THE DEAD SEA WORKS in Sdom, the world’s fourth largest producer and supplier of potash products, is owned by Israel Chemicals Ltd.
(photo credit: REUTERS)
MK Dov Henin (Hadash) on Sunday called on Prof. Eitan Sheshinski – who heads a committee to review natural resource taxation policies – to withstand pressure from Israel Chemicals to reduce royalty and tax rates.
The Sheshinski 2 Committee recommended in May that companies exploiting the country’s natural resources be charged a tax rate on all excess profits – known as a surtax – of 42 percent, stressing that such a tax would provide the state with NIS 500 million annually. In addition, committee members recommended setting a uniform royalty rate on natural resources of 5%, to remain consistent with global conditions.
After hearing the recommendations in May, Israel Chemicals responded by freezing an investment program worth more than $1 billion, protesting that the high taxes would reduce its competitive edge globally. At the time, the company said that such changes would necessitate cost-cutting and layoffs within the firm.
Two weeks ago, the company announced plans to close its magnesium factory in 2017. The factory employs 550 people – about 10% of the company’s total workforce.
The company also has plans to downsize its bromine plant, which employs another 1,200 people.
A day later, Israel Chemicals formed a cooperation with the Louisiana-based Albermarle Corporation for the production of flame retardants, based on bromine derivatives.
On Friday, Israel Chemicals announced the launch of an initial public offering on the New York Stock Exchange.
Henin sent the letter to Sheshinski on Sunday following a report in Yediot Aharanot that morning indicating that the committee may be caving to pressure of Israel Chemicals to significantly reduce its required royalties.
“We must reject out of hand the shameless threats of the company to reduce its activities in Israel or close factories,” Henin wrote.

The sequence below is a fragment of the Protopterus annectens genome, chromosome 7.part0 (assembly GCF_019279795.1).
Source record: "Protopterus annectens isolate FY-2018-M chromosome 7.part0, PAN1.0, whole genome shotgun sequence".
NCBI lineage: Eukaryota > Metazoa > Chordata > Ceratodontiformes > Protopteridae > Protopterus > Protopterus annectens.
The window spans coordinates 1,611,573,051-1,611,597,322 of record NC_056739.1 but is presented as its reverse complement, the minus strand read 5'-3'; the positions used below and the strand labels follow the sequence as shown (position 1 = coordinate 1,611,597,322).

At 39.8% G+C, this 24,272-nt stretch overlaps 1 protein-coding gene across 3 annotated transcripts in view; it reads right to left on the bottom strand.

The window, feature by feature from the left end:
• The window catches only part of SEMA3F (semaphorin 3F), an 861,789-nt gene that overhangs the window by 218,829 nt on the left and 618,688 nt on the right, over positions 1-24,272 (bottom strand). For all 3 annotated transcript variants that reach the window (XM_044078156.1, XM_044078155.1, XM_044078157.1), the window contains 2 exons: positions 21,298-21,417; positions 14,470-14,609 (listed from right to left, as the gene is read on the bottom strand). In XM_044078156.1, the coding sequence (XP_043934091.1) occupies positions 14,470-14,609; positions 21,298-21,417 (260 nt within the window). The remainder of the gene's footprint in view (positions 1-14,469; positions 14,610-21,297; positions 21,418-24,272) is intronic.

Henin discouraged Sheshinski from surrendering to what he described as the “emerging trend to succumb to the pressure of Israel Chemicals.”
Reminding Sheshinski that the 2013 net profit of Israel Chemicals stood at $819m., Henin stressed that only recently the company approved the dividends of about half a million shekels to shareholders. The Knesset member accused the company of emphasizing its exclusivity on Dead Sea resources, which he said has given Israel Chemicals a competitive advantage around the world.
“Israel Chemicals has no option to take the Dead Sea with it on a plane, if the company decides to leave Israel,” Henin wrote.
Rather than merely imposing a surtax on the company’s excess profits, Henin recommended increasing royalties collected on resource development as well. He particularly pointed out that after various deductions, the royalty rate on phosphate mining currently only stands at 0.8%.
“Our starting point must be completely different. Natural resources belong to the Israeli public,” Henin said. “Even if a private party has the right to develop them, we must ensure that the profits will be overwhelmingly in the public purse.”
Like Henin, representatives of Adam Teva V’Din and the Movement for Quality Government also sent letters to Sheshinski on Sunday. The organizations demanded not only that committee members refrain from caving in to pressure, but also that they expand and adapt their recommendations further in accordance with public opinion.
In response to Henin’s letter, Israel Chemicals slammed the Knesset member for disregarding the workers who might be hurt by an increase in taxation on the company.
“It is bizarre that specifically a Knesset members associated with safeguarding the rights of workers would ignore the significant harm to workers and their livelihoods, which the recommendations of the committee would impose on the Negev,” a statement from Israel Chemicals said.Niv Elis contributed to this report.